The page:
General Education & The Gateway Colloquia


IWU Student
Small classes provide opportunity for collaborative inquiry

General Education at Illinois Wesleyan University strives to provide a foundation for a liberal education of quality and breadth through a continuously evolving program which fosters intellectual independence, critical thinking, imagination, social awareness, and sensitivity to others. These qualities of mind and character are developed through a coordinated academic and co-curricular program of active learning, problem solving, collaborative inquiry, and community involvement. In this environment, students pursue a course of study which leads to knowledge of the natural universe and the diverse realms of human experience.

Course Catalog                                        Gen Ed Task Force

Gateway Colloquia are small, discussion-oriented classes designed to develop students' proficiency in writing academic and public discourse. Although each colloquium investigates its own issue or question, all focus on writing as a major component of intellectual inquiry. Students are expected to participate in discussion and to analyze, integrate and evaluate competing ideas so as to formulate their own arguments about an issue. Topics will vary by section. Students must complete a Gateway Colloquium by the end of the freshman year. Students who fail Gateway will be enrolled in another section of the course at the earlier opportunity.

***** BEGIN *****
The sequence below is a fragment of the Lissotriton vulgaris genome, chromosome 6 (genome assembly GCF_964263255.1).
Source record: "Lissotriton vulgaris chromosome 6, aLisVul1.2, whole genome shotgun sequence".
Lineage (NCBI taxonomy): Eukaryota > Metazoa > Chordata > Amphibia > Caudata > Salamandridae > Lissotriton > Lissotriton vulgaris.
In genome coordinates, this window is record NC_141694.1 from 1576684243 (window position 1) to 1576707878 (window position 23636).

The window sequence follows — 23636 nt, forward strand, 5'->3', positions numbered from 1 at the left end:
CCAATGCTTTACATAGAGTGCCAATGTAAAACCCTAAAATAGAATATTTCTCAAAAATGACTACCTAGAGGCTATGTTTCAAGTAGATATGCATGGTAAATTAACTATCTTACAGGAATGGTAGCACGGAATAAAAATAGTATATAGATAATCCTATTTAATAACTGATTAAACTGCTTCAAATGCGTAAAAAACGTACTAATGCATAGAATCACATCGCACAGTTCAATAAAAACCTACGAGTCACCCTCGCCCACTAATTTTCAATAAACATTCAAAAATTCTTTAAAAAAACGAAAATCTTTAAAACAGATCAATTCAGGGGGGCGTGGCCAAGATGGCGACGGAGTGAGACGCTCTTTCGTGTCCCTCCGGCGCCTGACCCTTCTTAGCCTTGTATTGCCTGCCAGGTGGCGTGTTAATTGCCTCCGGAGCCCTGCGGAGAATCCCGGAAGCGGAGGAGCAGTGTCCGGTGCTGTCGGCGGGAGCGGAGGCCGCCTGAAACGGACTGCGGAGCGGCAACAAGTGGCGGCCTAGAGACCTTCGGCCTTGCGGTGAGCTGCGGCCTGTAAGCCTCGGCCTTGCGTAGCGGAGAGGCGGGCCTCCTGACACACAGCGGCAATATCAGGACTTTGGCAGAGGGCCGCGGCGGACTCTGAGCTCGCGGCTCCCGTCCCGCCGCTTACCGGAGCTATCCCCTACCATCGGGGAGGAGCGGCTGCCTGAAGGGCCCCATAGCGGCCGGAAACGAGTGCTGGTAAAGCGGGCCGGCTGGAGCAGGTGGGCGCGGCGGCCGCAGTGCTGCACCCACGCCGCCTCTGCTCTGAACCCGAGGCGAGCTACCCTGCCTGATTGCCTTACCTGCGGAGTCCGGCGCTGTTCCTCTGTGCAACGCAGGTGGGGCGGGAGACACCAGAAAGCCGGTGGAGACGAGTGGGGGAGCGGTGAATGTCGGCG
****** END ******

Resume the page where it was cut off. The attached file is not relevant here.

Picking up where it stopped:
In keeping with the overall goals of the General Education program, in particular the goals of developing students' proficiency in writing and its use as a means of discovery and understanding, and of developing students' capacities in critical thinking, independence, and imagination through active learning, Gateway Colloquium seminars seek to:

IWU Students
General Education fosters critical thinking and problem solving


  • introduce students to the process of intellectual inquiry and develop students' critical thinking skills
  • develop students' ability to evaluate competing ideas and experiences
  • develop students' skills in the conventions and structures of presenting knowledge in written academic and public discourse, and on strategies for effective revision
  • engage students in learning activities that prepare them for academic life in the university

Writing Program